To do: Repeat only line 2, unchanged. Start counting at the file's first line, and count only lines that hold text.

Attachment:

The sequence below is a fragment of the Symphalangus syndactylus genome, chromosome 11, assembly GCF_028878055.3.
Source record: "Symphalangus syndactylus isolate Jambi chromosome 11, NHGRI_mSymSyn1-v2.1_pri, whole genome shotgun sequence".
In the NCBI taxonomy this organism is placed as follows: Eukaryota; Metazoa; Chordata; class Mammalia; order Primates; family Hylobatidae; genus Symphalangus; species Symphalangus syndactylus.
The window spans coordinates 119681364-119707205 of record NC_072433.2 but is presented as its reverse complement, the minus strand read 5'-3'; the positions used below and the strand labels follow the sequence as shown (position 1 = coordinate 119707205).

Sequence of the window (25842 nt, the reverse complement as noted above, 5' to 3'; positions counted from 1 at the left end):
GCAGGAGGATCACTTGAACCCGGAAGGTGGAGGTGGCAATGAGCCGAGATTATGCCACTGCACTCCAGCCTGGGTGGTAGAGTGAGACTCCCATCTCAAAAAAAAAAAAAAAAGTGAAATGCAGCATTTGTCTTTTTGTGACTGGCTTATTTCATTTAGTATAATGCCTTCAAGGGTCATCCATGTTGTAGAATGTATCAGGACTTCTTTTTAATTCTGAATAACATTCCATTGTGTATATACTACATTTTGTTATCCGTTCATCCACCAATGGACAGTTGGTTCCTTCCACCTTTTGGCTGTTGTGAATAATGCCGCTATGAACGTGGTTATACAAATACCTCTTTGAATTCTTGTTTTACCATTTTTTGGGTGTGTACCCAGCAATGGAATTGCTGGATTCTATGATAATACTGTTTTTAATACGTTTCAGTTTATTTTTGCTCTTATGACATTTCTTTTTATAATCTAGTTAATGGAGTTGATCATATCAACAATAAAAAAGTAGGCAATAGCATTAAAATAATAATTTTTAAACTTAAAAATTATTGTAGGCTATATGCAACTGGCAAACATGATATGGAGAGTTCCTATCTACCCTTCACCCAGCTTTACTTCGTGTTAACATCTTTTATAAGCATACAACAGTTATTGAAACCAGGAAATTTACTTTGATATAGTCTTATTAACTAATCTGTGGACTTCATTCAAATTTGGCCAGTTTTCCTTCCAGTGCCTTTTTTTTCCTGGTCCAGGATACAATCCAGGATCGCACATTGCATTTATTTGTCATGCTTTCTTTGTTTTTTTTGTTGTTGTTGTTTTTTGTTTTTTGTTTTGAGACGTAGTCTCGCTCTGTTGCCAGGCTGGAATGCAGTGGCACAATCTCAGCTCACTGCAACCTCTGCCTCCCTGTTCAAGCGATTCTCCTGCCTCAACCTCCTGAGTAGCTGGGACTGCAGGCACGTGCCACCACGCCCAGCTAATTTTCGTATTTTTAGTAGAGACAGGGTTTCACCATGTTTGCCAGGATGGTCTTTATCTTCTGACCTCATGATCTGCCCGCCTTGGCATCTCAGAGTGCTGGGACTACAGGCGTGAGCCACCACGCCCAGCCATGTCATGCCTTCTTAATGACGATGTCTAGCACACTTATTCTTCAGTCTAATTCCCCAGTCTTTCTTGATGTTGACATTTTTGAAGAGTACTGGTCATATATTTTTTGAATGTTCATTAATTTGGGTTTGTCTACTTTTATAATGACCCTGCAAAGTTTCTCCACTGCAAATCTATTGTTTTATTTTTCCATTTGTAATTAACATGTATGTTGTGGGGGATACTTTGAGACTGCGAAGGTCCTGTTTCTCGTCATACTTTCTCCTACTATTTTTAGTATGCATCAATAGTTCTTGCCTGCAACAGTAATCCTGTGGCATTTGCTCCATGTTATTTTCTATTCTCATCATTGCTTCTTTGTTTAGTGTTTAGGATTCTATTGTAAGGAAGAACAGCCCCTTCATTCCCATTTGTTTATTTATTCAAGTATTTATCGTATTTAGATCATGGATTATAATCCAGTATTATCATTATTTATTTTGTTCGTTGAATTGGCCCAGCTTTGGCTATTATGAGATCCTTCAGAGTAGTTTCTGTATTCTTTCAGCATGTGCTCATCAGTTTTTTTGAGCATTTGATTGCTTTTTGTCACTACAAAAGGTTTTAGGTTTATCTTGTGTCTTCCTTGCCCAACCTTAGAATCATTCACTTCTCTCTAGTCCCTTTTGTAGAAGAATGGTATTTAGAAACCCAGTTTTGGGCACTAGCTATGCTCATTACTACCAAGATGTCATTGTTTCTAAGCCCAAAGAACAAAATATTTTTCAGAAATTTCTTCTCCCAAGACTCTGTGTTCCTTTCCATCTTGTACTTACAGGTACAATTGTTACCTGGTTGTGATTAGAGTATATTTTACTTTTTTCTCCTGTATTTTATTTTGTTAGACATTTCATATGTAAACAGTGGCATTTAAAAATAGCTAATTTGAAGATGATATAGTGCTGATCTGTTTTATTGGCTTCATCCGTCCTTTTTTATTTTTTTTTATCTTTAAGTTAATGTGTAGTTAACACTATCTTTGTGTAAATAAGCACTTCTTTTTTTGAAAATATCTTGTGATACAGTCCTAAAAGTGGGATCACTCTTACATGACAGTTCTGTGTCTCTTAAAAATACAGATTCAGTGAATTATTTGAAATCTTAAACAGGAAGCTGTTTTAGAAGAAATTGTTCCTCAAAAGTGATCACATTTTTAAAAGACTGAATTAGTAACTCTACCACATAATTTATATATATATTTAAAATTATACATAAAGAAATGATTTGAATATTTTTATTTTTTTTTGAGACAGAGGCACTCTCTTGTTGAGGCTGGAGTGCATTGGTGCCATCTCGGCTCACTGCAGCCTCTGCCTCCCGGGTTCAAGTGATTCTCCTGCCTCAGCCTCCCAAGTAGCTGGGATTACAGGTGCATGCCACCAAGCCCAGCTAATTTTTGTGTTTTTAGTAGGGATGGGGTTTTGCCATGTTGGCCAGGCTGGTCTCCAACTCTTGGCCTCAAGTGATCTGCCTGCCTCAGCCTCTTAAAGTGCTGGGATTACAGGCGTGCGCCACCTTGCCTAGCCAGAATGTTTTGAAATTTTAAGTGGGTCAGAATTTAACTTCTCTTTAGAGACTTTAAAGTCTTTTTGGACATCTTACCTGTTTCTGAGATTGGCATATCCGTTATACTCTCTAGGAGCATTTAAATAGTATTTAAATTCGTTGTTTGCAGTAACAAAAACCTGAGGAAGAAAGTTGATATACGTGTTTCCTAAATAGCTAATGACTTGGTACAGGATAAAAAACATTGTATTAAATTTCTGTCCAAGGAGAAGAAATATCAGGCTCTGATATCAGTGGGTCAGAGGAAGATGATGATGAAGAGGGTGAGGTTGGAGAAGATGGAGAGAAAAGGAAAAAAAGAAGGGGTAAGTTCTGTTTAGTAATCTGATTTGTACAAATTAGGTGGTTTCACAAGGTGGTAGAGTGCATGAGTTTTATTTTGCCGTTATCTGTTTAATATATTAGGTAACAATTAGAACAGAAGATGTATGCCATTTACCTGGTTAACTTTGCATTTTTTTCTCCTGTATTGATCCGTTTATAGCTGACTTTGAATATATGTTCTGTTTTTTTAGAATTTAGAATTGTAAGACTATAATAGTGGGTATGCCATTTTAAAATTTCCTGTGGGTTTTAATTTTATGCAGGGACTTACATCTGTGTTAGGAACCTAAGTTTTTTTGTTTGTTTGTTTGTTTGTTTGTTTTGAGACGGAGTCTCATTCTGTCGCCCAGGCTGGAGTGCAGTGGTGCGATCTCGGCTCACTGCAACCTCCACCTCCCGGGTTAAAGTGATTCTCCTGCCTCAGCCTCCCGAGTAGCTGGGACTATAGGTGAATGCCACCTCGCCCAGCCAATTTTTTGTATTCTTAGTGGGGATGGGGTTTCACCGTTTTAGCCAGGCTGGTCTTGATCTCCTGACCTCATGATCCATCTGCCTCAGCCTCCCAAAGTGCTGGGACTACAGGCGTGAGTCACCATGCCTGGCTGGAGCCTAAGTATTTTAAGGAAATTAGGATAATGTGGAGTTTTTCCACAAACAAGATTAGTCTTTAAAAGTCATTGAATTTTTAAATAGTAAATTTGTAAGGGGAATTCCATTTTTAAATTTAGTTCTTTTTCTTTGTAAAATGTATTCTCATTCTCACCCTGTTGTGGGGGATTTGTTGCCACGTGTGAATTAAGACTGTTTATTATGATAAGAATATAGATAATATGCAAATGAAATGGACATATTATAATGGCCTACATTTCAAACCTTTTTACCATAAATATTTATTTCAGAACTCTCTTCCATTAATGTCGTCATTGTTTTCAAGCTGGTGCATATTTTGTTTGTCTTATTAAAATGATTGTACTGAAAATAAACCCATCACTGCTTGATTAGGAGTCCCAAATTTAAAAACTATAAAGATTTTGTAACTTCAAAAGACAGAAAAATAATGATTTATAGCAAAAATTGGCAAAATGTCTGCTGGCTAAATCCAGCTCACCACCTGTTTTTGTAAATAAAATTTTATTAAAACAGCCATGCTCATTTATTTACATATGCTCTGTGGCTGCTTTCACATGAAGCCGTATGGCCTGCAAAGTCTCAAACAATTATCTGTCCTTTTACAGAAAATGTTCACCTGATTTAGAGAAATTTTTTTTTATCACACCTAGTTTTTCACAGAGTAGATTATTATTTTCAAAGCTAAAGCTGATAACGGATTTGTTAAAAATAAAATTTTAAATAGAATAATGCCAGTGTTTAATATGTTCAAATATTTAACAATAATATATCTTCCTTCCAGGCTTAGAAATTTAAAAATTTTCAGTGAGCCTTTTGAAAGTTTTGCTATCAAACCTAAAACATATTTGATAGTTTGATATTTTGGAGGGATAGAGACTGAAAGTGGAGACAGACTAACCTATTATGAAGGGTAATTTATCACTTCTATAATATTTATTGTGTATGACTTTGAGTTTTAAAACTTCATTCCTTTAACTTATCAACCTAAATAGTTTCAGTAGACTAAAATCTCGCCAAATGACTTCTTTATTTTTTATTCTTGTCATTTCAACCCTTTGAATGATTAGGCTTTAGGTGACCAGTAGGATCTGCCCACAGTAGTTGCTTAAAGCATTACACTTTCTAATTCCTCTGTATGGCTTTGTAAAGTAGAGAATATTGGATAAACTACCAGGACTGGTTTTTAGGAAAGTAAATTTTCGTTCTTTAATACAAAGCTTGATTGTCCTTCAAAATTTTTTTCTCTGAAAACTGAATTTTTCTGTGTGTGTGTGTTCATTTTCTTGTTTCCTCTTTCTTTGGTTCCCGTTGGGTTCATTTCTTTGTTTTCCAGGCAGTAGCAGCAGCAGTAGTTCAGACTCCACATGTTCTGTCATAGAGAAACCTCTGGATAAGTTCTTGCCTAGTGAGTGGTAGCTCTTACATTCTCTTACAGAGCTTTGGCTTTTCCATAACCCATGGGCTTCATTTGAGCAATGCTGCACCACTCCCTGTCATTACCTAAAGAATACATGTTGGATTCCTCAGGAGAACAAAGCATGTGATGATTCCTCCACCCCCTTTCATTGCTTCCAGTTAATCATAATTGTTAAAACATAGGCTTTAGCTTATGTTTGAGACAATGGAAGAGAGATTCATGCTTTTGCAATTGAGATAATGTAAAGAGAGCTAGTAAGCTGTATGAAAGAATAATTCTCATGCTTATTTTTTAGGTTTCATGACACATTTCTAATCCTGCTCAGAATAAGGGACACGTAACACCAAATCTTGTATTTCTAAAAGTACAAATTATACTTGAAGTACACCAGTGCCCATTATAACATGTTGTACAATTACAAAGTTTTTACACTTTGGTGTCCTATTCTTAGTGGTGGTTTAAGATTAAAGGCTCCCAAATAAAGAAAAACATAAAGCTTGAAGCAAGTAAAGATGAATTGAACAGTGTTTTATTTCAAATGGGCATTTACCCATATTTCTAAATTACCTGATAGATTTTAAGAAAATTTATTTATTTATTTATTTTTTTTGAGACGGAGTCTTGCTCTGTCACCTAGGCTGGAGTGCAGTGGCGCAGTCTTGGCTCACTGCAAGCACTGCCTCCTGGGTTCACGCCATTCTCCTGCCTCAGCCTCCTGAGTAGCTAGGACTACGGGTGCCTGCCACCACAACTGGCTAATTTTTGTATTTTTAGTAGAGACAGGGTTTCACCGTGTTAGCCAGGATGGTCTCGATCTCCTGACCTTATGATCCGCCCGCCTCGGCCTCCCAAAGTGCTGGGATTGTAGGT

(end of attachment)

Source record: "Symphalangus syndactylus isolate Jambi chromosome 11, NHGRI_mSymSyn1-v2.1_pri, whole genome shotgun sequence".